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Makeshift Telescope Answered

I apologize if I misplaced my topic; I'm sure it's nothing unusual though.

Okay.. so at night when I go to walk my dogs, I have a huge open sky and not too much light pollution (Go figure -- Orlando, FL). The moon is always super bright, and about once a month, way larger than usual. Among that and the usual contellations, I see brighter objects, flashing ones, so I know they're planets. I see three of them nowadays.

Thing is.. since I know they're planets, I want to see them bigger now! I want to see with my own eyes these planets, at least a liiiiitle bit bigger, but I can't afford a telescope. Even if I could, I'm just like the "why buy when I could make it myself"ers on here.

I have some lenses; Some from an old (good for it's day) film camera, some from.. other things. Now I know they are problem very limited in their ability to do the requested job.. but like I said, anything is better than a blinking dot; I'll be happy with any beneficial results.

I know someone is going to ask something about the lenses, and I'll tell you right now: I don't know. I have no idea how to "measure" lenses or their power.. so any guidance in this area would also be appreciated.

Thanks guys!

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NarNar (author)2009-01-10

Okay, well I am 100% positive those 3 things I mentioned are not planes. They are there every night, relatively same spots. That said, I rule out satellites too, I think.

They are very bright, in comparison to the stars that I see; Those of the constellations nearby (to 2 of them), one being the big dipper. (The only one I know by name =P)

None of them flash at a constant rate, and none of them you can tell are flashing unless you stand still and focus intently on them. One flashes redish and white, and another, if I recall, has a blueish dim to it.

Anyway, back to topic. Thanks Kiteman for the info.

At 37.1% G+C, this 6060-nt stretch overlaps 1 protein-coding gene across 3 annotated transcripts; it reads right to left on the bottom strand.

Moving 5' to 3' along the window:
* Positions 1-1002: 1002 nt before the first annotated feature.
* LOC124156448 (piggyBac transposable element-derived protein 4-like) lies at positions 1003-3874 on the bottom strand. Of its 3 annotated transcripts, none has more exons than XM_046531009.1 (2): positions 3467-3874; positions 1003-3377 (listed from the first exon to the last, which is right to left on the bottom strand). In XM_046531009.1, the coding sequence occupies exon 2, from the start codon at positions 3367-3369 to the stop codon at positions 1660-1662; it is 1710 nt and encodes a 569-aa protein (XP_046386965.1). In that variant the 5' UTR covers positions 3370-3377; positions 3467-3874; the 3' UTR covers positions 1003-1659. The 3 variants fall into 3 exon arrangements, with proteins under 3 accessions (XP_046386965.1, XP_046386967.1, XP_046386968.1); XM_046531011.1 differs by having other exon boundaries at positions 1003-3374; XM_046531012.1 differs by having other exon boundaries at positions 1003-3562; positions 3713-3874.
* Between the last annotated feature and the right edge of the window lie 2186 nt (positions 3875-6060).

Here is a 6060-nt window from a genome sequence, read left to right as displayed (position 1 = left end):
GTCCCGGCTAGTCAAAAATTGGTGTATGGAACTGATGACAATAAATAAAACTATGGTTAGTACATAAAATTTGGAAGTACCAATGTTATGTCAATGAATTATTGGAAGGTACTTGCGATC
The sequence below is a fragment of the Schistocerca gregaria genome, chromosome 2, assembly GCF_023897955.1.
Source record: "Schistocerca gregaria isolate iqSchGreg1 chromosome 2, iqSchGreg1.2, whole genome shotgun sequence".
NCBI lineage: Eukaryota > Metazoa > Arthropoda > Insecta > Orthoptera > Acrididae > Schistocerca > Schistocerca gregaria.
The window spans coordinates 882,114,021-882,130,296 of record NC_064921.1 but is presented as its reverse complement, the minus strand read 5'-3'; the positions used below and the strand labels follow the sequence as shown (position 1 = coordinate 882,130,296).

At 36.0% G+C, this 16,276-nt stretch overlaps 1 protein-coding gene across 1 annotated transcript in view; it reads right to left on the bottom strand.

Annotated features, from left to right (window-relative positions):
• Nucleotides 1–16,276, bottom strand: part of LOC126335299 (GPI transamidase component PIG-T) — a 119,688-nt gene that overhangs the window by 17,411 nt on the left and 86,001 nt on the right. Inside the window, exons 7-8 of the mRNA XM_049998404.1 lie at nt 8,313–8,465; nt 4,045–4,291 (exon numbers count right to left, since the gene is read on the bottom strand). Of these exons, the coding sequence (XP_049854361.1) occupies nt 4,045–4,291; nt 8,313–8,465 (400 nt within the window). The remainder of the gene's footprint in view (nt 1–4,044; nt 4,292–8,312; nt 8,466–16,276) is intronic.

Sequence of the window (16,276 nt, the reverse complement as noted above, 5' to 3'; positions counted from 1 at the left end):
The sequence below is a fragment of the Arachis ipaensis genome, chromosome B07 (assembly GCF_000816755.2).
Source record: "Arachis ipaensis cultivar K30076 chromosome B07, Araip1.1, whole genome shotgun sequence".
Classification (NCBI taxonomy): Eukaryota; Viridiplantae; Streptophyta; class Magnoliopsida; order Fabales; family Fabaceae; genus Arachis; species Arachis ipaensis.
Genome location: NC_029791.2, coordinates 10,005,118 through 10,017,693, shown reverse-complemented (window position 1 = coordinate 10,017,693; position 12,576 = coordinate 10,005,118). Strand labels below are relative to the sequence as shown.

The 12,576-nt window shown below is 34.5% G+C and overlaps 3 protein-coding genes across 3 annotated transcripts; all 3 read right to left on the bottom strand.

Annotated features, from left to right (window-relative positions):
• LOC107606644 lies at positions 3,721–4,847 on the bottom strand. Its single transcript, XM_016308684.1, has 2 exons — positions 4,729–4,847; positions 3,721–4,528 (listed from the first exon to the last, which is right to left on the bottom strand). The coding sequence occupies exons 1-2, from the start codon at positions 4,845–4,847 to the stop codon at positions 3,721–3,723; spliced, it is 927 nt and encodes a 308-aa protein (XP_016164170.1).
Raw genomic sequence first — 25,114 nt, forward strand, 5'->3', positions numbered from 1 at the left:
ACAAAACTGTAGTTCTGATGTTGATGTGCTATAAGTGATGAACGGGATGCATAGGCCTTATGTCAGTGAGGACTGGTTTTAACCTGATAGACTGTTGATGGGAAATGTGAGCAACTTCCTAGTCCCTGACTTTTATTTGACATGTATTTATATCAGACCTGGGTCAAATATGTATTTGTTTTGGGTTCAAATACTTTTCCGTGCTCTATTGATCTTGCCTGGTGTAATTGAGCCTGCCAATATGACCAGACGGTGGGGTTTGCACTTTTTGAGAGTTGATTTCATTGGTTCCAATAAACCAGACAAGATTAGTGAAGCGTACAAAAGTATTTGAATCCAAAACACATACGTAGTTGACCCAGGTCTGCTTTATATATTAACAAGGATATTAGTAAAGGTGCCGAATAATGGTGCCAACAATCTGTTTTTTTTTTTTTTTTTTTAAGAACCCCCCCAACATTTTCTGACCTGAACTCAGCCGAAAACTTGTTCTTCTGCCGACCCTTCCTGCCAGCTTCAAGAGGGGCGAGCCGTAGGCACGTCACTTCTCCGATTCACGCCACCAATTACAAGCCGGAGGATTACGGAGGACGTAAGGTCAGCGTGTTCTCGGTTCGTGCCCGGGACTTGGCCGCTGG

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beado4ever (author)2009-01-10

The rule of thumb for bright lights in the sky is; if it "twinkles" as in the nursery rhyme, it's a star, if it's light stays constant then its a planet or planet like body. Flashing lights are probably very high altitude planes or even satellites. And if its a bright light getting rapidly brighter- run because you're about to be hit by a meteorite!

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NachoMahma (author)beado4ever2009-01-10

. My rule of thumb is: if the flashing/twinkling is periodic, it's probably man-made; if random, probably not. . > ... bright light getting rapidly brighter ... . ROFL

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Kiteman (author)2009-01-10

Oh, to measure the focal length of your lenses, use them to project an image of your window onto a piece of paper - the distance between the lens and paper is the focal length.

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Kiteman (author)2009-01-10

If the things you're seeing are flashing, they could be aircraft or satellites rather than planets.

If you're using lenses, google for "refractive telescope", but you need, for the most basic version, a short focal length lens, a wider, long focal-length lens, and a tube to hold them (that will, preferably, allow some movement for focussing).

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